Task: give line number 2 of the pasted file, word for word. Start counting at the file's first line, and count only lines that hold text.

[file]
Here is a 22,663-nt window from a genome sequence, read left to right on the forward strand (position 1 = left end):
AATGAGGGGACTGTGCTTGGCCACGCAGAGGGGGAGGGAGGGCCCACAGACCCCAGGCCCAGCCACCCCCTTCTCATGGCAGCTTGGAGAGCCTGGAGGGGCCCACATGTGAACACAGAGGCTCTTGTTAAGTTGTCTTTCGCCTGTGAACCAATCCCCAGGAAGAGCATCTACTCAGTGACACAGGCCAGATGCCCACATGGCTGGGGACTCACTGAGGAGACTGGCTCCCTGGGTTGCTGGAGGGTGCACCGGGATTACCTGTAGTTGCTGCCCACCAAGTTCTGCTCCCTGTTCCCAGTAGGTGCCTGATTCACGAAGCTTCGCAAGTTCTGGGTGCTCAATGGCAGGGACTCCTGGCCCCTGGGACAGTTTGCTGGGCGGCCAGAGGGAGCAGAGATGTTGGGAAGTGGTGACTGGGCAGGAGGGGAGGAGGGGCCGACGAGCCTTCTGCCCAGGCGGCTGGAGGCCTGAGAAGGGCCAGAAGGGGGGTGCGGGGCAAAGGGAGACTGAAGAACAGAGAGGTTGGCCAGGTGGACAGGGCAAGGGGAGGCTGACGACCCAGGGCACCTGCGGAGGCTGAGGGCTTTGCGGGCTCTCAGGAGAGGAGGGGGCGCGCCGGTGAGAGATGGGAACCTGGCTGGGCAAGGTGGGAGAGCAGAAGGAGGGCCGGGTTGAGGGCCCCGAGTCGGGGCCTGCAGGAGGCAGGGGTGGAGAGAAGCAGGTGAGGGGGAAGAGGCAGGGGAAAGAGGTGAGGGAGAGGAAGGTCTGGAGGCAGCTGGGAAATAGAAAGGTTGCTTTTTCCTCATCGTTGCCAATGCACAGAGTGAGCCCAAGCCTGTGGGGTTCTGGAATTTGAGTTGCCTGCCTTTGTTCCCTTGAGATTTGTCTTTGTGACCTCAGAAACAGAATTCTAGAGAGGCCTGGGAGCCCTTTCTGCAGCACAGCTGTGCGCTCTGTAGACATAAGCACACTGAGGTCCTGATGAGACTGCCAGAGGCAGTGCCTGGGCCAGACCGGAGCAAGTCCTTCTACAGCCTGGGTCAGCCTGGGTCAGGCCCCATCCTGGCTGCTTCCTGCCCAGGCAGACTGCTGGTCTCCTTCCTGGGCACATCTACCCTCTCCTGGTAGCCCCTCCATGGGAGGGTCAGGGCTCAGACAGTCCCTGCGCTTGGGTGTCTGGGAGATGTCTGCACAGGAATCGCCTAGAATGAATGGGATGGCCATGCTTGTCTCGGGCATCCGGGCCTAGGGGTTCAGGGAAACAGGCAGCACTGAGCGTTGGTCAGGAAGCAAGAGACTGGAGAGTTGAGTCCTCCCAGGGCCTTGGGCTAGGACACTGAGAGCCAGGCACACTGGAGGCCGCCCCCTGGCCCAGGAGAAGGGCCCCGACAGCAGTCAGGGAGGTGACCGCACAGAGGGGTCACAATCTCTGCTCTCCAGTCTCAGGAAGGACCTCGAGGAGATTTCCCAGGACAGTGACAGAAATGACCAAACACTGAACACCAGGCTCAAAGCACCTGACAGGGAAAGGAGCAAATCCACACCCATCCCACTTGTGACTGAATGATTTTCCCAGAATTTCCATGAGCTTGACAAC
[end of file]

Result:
AATGAGGGGACTGTGCTTGGCCACGCAGAGGGGGAGGGAGGGCCCACAGACCCCAGGCCCAGCCACCCCCTTCTCATGGCAGCTTGGAGAGCCTGGAGGGGCCCACATGTGAACACAGAGGCTCTTGTTAAGTTGTCTTTCGCCTGTGAACCAATCCCCAGGAAGAGCATCTACTCAGTGACACAGGCCAGATGCCCACATGGCTGGGGACTCACTGAGGAGACTGGCTCCCTGGGTTGCTGGAGGGTGCACCGGGATTACCTGTAGTTGCTGCCCACCAAGTTCTGCTCCCTGTTCCCAGTAGGTGCCTGATTCACGAAGCTTCGCAAGTTCTGGGTGCTCAATGGCAGGGACTCCTGGCCCCTGGGACAGTTTGCTGGGCGGCCAGAGGGAGCAGAGATGTTGGGAAGTGGTGACTGGGCAGGAGGGGAGGAGGGGCCGACGAGCCTTCTGCCCAGGCGGCTGGAGGCCTGAGAAGGGCCAGAAGGGGGGTGCGGGGCAAAGGGAGACTGAAGAACAGAGAGGTTGGCCAGGTGGACAGGGCAAGGGGAGGCTGACGACCCAGGGCACCTGCGGAGGCTGAGGGCTTTGCGGGCTCTCAGGAGAGGAGGGGGCGCGCCGGTGAGAGATGGGAACCTGGCTGGGCAAGGTGGGAGAGCAGAAGGAGGGCCGGGTTGAGGGCCCCGAGTCGGGGCCTGCAGGAGGCAGGGGTGGAGAGAAGCAGGTGAGGGGGAAGAGGCAGGGGAAAGAGGTGAGGGAGAGGAAGGTCTGGAGGCAGCTGGGAAATAGAAAGGTTGCTTTTTCCTCATCGTTGCCAATGCACAGAGTGAGCCCAAGCCTGTGGGGTTCTGGAATTTGAGTTGCCTGCCTTTGTTCCCTTGAGATTTGTCTTTGTGACCTCAGAAACAGAATTCTAGAGAGGCCTGGGAGCCCTTTCTGCAGCACAGCTGTGCGCTCTGTAGACATAAGCACACTGAGGTCCTGATGAGACTGCCAGAGGCAGTGCCTGGGCCAGACCGGAGCAAGTCCTTCTACAGCCTGGGTCAGCCTGGGTCAGGCCCCATCCTGGCTGCTTCCTGCCCAGGCAGACTGCTGGTCTCCTTCCTGGGCACATCTACCCTCTCCTGGTAGCCCCTCCATGGGAGGGTCAGGGCTCAGACAGTCCCTGCGCTTGGGTGTCTGGGAGATGTCTGCACAGGAATCGCCTAGAATGAATGGGATGGCCATGCTTGTCTCGGGCATCCGGGCCTAGGGGTTCAGGGAAACAGGCAGCACTGAGCGTTGGTCAGGAAGCAAGAGACTGGAGAGTTGAGTCCTCCCAGGGCCTTGGGCTAGGACACTGAGAGCCAGGCACACTGGAGGCCGCCCCCTGGCCCAGGAGAAGGGCCCCGACAGCAGTCAGGGAGGTGACCGCACAGAGGGGTCACAATCTCTGCTCTCCAGTCTCAGGAAGGACCTCGAGGAGATTTCCCAGGACAGTGACAGAAATGACCAAACACTGAACACCAGGCTCAAAGCACCTGACAGGGAAAGGAGCAAATCCACACCCATCCCACTTGTGACTGAATGATTTTCCCAGAATTTCCATGAGCTTGACAAC